Best of the bunch - Saxifraga

These pint-sized flowering perennials look great in rock gardens and scree beds or, in the case of several varieties, planted en masse in the front of borders to add colour in late spring and early summer, acting as valuable ground cover.

They produce densely packed rosettes of spoon-shaped leaves and flower freely in shades ranging from pink and red to white, cream and yellow. Among the most popular specimens for the rockery are S. paniculata 'Rosea', a pink form whose star-shaped flowers appear in May or June, S. 'Elizabethae', which produces yellow flowers and S. 'Jenkinsae', which bears large pink blooms.

Types suitable for the front of a border include S. x urbium 'London Pride', which is more vigorous than other saxifraga species and can cope with full shade or full sun and any type of soil. Cut off the flower stems after flowering and you will be left with neat, green rosettes. All rockery types need well drained soil in a moist spot with some shade from the midday sun. Another variety, S. fortunei, has deciduous foliage that is green with red on the undersides, with white flowers that bloom from October to November.

Good enough to eat - Prevent cauliflower problems

They are known to be tricky to grow, largely because they suffer from the same problems as cabbage, including insect pests such as cabbage root fly and cabbage white butterflies. The best way to prevent such insects is to cover newly transplanted plants with garden fleece or fine netting. Cabbage caterpillars can be a real nuisance as they burrow inside the developing curds (heads) and ruin them. If your netting is securely anchored and held clear of the plants on wires or hoops, the adult butterflies will not be able to lay their eggs on the cauliflowers.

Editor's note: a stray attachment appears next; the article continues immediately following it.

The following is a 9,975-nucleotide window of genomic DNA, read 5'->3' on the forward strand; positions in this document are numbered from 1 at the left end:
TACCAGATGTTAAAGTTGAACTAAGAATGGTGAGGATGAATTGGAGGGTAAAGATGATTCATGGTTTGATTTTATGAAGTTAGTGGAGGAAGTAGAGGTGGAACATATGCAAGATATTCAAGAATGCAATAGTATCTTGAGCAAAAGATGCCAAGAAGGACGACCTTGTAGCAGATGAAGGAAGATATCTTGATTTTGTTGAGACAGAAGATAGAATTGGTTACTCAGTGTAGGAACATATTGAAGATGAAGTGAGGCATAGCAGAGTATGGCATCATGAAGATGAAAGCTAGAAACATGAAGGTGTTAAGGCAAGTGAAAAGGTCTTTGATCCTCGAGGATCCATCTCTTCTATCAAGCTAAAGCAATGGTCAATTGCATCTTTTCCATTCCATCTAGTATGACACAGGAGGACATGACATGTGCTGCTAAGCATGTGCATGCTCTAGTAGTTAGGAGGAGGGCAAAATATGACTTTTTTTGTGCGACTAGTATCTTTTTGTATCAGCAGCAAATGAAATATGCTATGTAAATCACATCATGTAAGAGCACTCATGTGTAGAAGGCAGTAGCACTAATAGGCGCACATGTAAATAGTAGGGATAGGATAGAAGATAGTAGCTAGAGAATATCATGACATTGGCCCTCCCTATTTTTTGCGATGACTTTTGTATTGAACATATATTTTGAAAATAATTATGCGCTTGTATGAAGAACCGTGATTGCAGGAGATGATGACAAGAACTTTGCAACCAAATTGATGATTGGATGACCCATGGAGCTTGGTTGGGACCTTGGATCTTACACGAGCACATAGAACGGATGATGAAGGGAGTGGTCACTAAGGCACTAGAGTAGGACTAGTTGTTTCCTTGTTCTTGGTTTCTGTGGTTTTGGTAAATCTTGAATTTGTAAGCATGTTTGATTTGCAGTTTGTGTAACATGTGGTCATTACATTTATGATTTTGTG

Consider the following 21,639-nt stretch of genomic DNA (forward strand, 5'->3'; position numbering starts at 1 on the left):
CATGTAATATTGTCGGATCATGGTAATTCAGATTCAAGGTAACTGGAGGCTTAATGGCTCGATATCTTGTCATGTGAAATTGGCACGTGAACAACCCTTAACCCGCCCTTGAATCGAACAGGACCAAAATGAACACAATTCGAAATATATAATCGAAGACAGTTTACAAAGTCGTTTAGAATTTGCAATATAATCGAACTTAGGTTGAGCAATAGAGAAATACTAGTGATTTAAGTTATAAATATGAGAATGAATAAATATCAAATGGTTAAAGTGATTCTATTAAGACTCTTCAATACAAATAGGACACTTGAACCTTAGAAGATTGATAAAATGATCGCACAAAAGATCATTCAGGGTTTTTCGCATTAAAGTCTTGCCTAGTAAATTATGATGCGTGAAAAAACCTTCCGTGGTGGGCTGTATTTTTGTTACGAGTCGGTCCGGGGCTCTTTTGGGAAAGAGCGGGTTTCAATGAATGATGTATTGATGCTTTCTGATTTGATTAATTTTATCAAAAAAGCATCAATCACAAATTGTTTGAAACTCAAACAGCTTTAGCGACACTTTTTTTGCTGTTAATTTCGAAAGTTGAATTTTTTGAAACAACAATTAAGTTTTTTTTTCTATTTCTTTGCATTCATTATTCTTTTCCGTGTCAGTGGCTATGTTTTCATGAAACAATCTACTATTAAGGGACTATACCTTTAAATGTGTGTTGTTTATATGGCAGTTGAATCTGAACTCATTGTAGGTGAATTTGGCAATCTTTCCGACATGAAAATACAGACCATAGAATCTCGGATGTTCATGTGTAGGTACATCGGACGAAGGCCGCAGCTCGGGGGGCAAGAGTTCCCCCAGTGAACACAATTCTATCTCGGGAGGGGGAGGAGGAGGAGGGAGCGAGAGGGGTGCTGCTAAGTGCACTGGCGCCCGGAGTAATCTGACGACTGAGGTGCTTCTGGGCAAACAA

Cauliflowers can also be prone to clubroot disease, a fungal infection which attacks the plant through the soil via its root hairs. In a short period of time this will lead to massive swelling, distortion and severely hampered growth.

Clubroot can infect whenever the soil is moist and warm, so most new infections will tend to occur from mid-summer until late autumn. Resistant varieties such as 'Clapton' and 'Clarify' are available, and a combination of crop rotation and liming should help to prevent the disease.

Three ways to... Protect strawberries

1. Lay a bed of straw underneath emerging fruits on a dry, fine day to stop them getting wet and rotting.

2. Put netting over the plants, using short sturdy stakes to support the netting and keep the birds at bay.

3. Keep an eye on your crops for signs of botrytis (grey mould) and if you see any grey, fluffy mould on the berries cut them off and bin them, checking over the rest of the crop.

What to do this week

:: Pick small gooseberries to thin out heavy crops, leaving the remaining fruits well spaced out along the branches to continue growing to a larger size.

:: Prune late spring shrubs like forsythia and broom after flowering.

:: Continue to sow salad leaves, radish and spinach at intervals in late spring and early summer to ensure a continuation of cropping for the longest season possible.

:: Leave old flowers on some hellebores such as H. niger and H. orientalis to allow them to self-seed.

:: Regularly spike over border soil with a fork to alleviate compaction.

:: Cut spears of asparagus as they develop, using a long knife to sever them well below the soil surface.

:: Be vigilant with tender crops like tomatoes and French beans, only planting out when all risk of frost has passed.

:: Prune out old flower stems of euphorbias to provide more space for the developing stems.

:: Lift and divide primulas, polyanthus and forget-me-nots, digging them up and teasing them apart, ready for planting to grow on to a larger size.

:: Remove suckers on fruit trees growing up from their rootstocks.

:: Gradually lower the height of the blades on your mower as grass growth gets stronger.